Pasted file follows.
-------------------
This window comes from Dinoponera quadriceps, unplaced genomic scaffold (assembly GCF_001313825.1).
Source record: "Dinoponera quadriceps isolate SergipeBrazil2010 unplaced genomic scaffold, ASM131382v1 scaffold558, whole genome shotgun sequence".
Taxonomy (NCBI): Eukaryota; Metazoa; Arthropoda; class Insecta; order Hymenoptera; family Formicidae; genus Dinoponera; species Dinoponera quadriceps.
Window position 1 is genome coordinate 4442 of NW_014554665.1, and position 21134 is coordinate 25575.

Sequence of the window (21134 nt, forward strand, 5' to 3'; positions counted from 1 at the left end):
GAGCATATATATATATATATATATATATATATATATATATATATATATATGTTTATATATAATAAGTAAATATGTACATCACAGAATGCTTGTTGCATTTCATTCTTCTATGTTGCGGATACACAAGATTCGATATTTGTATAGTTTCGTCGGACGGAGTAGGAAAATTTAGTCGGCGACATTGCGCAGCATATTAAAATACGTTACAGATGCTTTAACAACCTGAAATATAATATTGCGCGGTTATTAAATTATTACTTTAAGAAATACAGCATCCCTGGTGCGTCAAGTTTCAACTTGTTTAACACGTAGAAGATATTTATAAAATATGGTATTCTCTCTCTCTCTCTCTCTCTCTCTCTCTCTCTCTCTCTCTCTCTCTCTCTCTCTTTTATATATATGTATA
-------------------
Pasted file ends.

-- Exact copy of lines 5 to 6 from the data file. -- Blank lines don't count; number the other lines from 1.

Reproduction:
Sequence of the window (21134 nt, forward strand, 5' to 3'; positions counted from 1 at the left end):
GAGCATATATATATATATATATATATATATATATATATATATATATATATGTTTATATATAATAAGTAAATATGTACATCACAGAATGCTTGTTGCATTTCATTCTTCTATGTTGCGGATACACAAGATTCGATATTTGTATAGTTTCGTCGGACGGAGTAGGAAAATTTAGTCGGCGACATTGCGCAGCATATTAAAATACGTTACAGATGCTTTAACAACCTGAAATATAATATTGCGCGGTTATTAAATTATTACTTTAAGAAATACAGCATCCCTGGTGCGTCAAGTTTCAACTTGTTTAACACGTAGAAGATATTTATAAAATATGGTATTCTCTCTCTCTCTCTCTCTCTCTCTCTCTCTCTCTCTCTCTCTCTCTCTCTCTCTTTTATATATATGTATA